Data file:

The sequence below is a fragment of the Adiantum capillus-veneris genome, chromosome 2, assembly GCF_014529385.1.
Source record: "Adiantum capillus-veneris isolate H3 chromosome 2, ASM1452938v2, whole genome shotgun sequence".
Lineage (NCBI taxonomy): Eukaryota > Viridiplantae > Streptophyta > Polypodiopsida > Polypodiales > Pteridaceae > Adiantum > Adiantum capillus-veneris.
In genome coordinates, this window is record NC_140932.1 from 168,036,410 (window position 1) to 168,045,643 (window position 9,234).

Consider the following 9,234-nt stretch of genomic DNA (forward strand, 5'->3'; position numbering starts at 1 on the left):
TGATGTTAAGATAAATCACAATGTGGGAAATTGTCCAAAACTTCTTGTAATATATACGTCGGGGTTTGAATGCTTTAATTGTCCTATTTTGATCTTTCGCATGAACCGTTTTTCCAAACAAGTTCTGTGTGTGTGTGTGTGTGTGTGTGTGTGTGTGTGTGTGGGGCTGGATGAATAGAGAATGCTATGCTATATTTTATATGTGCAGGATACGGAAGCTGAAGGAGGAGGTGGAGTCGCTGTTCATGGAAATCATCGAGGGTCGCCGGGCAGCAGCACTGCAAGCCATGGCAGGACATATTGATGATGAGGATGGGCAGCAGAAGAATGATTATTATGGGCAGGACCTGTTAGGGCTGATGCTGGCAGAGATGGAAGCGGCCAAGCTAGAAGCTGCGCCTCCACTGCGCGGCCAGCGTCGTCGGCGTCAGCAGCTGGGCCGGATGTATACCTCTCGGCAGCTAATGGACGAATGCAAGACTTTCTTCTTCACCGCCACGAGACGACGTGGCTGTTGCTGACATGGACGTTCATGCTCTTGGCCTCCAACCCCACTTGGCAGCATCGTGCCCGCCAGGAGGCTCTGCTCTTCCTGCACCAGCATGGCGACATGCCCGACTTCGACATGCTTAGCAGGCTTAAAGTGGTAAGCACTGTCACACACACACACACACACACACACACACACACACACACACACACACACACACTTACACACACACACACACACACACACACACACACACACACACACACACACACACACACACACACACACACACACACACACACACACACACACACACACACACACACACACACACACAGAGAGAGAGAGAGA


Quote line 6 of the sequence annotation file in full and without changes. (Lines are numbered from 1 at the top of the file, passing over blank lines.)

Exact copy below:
TGATGTTAAGATAAATCACAATGTGGGAAATTGTCCAAAACTTCTTGTAATATATACGTCGGGGTTTGAATGCTTTAATTGTCCTATTTTGATCTTTCGCATGAACCGTTTTTCCAAACAAGTTCTGTGTGTGTGTGTGTGTGTGTGTGTGTGTGTGTGTGTGGGGCTGGATGAATAGAGAATGCTATGCTATATTTTATATGTGCAGGATACGGAAGCTGAAGGAGGAGGTGGAGTCGCTGTTCATGGAAATCATCGAGGGTCGCCGGGCAGCAGCACTGCAAGCCATGGCAGGACATATTGATGATGAGGATGGGCAGCAGAAGAATGATTATTATGGGCAGGACCTGTTAGGGCTGATGCTGGCAGAGATGGAAGCGGCCAAGCTAGAAGCTGCGCCTCCACTGCGCGGCCAGCGTCGTCGGCGTCAGCAGCTGGGCCGGATGTATACCTCTCGGCAGCTAATGGACGAATGCAAGACTTTCTTCTTCACCGCCACGAGACGACGTGGCTGTTGCTGACATGGACGTTCATGCTCTTGGCCTCCAACCCCACTTGGCAGCATCGTGCCCGCCAGGAGGCTCTGCTCTTCCTGCACCAGCATGGCGACATGCCCGACTTCGACATGCTTAGCAGGCTTAAAGTGGTAAGCACTGTCACACACACACACACACACACACACACACACACACACACACACACACACACACTTACACACACACACACACACACACACACACACACACACACACACACACACACACACACACACACACACACACACACACACACACACACACACACACACACACACACACACACACACAGAGAGAGAGAGAGA